Do Biracial Men Have It ‘Easier’ Than Biracial Women?

Dealing with racial identity is hard enough, but gender may make it even tougher.

Drake  Justin Sullivan/Getty Images

Full disclosure: I love Sage Steele. (I know she’s not Drake, but stay with me.)

If you don’t know anything about sports, Steele is a veteran journalist who came up in the Indianapolis news scene and made it all the way to the hallowed halls of Bristol, Conn., and ESPN.

Even though I have long since stopped watching ESPN—partly because there are a plethora of options on the Internet and partly because seeing Stephen A. Smith’s atrocious choppa suits is like a handful of salt in the eyes—Steele was and is always a welcome sight during NBA broadcasts.

Last week I happened to come across an article on the Huffington Post detailing her career and the racism and sexism she’s faced. In the article, she offered something that piqued my interest:

And I will say this, though, and I’m pretty specific about it: My mom is white, half-Irish and half-Italian, and my dad is black—so I identify exactly 50 percent with each. Even though, if someone were to see me on TV, they wouldn’t go like, “Oh yeah, you know that white girl with curly hair that does the NBA?” No, they’re going to say the black girl, but it’s really important to me to identify with my mom’s side as well.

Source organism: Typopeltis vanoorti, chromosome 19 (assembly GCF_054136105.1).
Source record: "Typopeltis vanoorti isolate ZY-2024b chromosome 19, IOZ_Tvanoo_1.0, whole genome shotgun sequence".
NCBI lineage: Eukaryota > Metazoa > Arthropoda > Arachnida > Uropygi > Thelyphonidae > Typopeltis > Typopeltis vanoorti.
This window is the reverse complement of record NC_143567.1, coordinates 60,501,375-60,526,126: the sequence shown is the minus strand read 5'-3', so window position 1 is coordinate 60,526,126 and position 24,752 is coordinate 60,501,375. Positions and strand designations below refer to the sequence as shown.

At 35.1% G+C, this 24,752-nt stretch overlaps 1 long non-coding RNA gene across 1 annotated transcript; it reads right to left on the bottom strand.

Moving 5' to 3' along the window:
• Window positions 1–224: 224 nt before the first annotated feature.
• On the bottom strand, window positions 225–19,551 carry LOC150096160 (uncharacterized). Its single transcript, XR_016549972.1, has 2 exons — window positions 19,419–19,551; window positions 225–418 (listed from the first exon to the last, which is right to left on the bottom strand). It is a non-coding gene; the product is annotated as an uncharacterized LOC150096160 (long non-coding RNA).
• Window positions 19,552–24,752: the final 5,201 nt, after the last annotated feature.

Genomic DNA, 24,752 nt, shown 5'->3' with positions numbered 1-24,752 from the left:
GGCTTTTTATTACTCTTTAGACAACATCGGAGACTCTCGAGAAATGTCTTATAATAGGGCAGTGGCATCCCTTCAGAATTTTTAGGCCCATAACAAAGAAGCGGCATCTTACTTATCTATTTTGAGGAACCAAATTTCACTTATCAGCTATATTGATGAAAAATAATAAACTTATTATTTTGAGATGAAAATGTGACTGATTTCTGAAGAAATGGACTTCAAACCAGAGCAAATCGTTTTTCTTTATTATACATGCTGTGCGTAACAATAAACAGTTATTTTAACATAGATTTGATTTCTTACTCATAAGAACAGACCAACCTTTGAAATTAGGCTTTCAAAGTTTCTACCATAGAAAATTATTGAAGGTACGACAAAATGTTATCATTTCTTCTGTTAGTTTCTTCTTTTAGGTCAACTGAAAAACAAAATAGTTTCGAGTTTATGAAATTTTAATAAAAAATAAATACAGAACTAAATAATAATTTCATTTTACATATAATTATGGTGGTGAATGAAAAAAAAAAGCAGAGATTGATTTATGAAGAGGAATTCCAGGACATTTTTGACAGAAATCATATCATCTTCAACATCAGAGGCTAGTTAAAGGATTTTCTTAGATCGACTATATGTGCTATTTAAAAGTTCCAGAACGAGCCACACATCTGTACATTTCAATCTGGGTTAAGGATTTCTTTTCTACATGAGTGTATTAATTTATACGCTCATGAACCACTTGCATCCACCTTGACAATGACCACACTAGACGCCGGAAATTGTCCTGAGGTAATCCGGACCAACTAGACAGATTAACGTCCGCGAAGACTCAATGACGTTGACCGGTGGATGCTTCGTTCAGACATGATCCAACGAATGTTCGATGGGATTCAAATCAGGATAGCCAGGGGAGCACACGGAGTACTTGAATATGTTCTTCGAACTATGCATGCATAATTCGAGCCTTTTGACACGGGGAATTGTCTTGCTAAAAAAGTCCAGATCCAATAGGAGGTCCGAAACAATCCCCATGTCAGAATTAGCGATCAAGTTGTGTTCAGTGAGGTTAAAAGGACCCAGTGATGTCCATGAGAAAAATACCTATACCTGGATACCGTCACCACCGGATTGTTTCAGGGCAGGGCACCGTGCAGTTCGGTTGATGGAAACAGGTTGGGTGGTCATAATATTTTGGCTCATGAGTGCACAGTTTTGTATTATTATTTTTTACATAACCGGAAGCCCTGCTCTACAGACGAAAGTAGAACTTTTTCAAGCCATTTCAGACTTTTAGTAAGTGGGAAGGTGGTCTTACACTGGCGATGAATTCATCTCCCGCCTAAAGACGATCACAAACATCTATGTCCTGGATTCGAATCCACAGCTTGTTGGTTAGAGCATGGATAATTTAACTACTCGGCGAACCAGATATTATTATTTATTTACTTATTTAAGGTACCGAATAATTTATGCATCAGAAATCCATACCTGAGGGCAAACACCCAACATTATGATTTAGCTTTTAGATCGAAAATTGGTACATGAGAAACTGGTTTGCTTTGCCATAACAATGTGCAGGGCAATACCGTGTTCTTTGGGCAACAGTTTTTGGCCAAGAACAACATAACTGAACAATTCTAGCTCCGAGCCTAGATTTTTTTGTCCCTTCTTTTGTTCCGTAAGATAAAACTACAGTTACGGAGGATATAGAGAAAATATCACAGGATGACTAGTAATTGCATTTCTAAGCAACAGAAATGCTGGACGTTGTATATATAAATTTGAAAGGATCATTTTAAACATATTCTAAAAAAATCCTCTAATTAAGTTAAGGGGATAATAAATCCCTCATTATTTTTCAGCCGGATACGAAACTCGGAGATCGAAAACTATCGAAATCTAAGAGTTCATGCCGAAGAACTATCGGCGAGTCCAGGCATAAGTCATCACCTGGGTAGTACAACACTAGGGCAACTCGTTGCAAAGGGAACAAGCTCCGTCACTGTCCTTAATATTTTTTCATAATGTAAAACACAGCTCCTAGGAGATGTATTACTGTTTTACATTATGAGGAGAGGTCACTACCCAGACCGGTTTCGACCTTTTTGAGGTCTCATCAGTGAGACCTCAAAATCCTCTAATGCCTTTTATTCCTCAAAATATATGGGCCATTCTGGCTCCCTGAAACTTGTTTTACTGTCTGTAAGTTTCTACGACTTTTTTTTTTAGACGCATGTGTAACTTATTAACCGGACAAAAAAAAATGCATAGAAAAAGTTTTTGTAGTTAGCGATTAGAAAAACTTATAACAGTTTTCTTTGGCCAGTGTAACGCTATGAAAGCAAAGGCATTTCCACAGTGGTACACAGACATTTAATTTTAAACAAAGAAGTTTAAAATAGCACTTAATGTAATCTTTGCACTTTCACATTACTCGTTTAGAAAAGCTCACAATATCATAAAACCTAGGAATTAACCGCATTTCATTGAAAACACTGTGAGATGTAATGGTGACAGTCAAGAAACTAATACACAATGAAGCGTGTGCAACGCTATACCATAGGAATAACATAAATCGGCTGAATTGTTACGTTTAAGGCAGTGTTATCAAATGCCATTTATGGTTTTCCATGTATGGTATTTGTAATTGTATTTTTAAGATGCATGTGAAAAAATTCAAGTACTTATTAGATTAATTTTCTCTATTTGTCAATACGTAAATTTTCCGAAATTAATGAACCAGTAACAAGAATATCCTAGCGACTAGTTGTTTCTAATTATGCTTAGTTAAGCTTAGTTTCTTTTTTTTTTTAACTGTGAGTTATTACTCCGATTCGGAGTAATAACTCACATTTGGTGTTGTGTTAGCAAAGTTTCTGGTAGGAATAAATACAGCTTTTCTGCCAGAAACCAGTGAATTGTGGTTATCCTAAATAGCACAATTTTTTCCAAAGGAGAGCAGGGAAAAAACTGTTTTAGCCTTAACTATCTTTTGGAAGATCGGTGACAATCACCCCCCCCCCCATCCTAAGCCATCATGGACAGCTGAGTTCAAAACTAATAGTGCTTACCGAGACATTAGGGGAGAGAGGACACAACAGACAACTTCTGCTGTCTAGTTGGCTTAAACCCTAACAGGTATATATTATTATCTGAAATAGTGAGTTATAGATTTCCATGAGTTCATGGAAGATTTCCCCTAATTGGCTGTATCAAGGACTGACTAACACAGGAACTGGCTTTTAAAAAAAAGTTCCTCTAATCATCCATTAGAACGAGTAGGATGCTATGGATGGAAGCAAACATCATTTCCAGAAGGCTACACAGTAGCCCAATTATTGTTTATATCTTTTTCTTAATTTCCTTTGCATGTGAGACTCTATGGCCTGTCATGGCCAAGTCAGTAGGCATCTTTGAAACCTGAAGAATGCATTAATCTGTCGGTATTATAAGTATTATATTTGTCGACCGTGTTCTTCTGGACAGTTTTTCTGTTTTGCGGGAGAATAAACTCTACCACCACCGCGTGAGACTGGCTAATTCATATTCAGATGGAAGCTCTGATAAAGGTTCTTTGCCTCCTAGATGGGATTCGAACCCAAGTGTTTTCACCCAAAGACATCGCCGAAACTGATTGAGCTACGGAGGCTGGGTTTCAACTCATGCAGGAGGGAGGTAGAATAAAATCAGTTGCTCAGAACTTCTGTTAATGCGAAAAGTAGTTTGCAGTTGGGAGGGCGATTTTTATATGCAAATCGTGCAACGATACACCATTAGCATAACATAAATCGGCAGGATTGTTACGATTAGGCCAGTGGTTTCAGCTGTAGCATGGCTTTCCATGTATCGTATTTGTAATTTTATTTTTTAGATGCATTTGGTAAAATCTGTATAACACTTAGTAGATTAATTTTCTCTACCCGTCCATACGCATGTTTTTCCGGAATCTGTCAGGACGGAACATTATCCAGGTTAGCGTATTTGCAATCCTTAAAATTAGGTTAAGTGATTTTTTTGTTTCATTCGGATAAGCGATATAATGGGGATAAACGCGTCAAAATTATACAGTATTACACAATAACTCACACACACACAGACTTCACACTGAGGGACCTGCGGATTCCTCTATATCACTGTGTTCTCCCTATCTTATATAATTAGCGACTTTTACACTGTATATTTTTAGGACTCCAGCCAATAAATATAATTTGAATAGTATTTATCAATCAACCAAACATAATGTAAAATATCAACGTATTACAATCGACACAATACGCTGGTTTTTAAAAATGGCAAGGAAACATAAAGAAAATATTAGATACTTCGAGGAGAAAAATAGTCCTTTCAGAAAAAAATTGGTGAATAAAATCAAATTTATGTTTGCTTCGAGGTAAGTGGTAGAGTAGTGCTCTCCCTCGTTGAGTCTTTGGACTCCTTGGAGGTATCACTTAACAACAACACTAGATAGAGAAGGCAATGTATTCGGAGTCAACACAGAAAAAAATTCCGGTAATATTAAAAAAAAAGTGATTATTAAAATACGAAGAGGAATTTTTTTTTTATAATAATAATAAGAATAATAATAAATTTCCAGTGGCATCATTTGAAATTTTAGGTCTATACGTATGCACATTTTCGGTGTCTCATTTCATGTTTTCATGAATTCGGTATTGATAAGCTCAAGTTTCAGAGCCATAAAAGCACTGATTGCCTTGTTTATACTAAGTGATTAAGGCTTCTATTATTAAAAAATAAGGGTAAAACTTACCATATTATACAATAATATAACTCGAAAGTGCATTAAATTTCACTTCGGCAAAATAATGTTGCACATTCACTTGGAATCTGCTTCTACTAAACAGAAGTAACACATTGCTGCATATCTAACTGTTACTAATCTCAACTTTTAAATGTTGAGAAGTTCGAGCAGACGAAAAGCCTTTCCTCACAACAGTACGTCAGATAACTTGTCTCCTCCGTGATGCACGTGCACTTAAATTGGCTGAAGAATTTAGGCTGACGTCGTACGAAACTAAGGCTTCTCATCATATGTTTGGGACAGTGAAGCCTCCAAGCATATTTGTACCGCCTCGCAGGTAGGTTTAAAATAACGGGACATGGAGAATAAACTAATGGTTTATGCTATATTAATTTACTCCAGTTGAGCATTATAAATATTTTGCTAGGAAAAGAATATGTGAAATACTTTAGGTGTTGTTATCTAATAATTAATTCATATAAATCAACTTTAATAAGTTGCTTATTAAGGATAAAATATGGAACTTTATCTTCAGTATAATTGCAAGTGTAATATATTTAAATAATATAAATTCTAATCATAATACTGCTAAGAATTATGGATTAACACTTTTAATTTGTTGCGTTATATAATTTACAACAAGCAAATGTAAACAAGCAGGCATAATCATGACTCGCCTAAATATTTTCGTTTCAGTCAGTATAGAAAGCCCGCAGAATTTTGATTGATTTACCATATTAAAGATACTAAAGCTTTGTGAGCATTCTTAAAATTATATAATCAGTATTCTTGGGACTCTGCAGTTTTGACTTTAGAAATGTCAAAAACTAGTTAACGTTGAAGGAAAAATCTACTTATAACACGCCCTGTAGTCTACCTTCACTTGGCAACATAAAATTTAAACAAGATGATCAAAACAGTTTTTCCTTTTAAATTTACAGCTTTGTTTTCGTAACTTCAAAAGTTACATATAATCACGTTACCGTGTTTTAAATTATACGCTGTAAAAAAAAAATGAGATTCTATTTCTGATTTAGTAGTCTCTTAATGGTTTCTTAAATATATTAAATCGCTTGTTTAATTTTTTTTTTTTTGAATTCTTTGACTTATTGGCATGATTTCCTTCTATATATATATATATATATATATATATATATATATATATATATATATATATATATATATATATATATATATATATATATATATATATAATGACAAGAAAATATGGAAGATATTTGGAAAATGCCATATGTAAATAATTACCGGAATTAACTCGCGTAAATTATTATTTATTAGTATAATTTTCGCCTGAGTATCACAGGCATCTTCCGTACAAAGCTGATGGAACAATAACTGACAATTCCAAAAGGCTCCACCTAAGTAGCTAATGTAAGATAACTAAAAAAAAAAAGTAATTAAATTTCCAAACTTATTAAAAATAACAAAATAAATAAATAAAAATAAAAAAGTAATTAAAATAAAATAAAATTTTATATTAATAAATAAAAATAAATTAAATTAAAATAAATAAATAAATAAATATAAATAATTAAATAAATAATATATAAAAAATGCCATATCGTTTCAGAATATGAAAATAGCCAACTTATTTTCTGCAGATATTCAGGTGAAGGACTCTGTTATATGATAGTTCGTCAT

If you weren’t aware before, you now know that Sage Steele is biracial.  

It’s 2016 and there’s nothing odd about that. She’s a person. She loves her mom. The sky is blue, trees are green and the Earth is flat.

Then, as I recollected seeing a giant billboard of Steele for Mixed Chicks hair products, my peace was mildly shaken. My brow furrowed because I found myself contemplating a question that I hoped would prove to be false: Does Sage Steele feel pressure to let people know she’s half-white because she’s not ambiguous-looking?

Does she feel like she’s not reaping the benefits of her whiteness because she didn’t end up a shade of indeterminate beige?

Elsewhere, Saturday Night Live alumna and verified indeterminate-beige person Maya Rudolph was coming to terms with her blackness. Her episode of Finding Your Roots aired recently, and Rudolph—whose mother, soul legend Minnie Riperton, died in 1979—openly admitted to “feeling orphaned by her heritage.”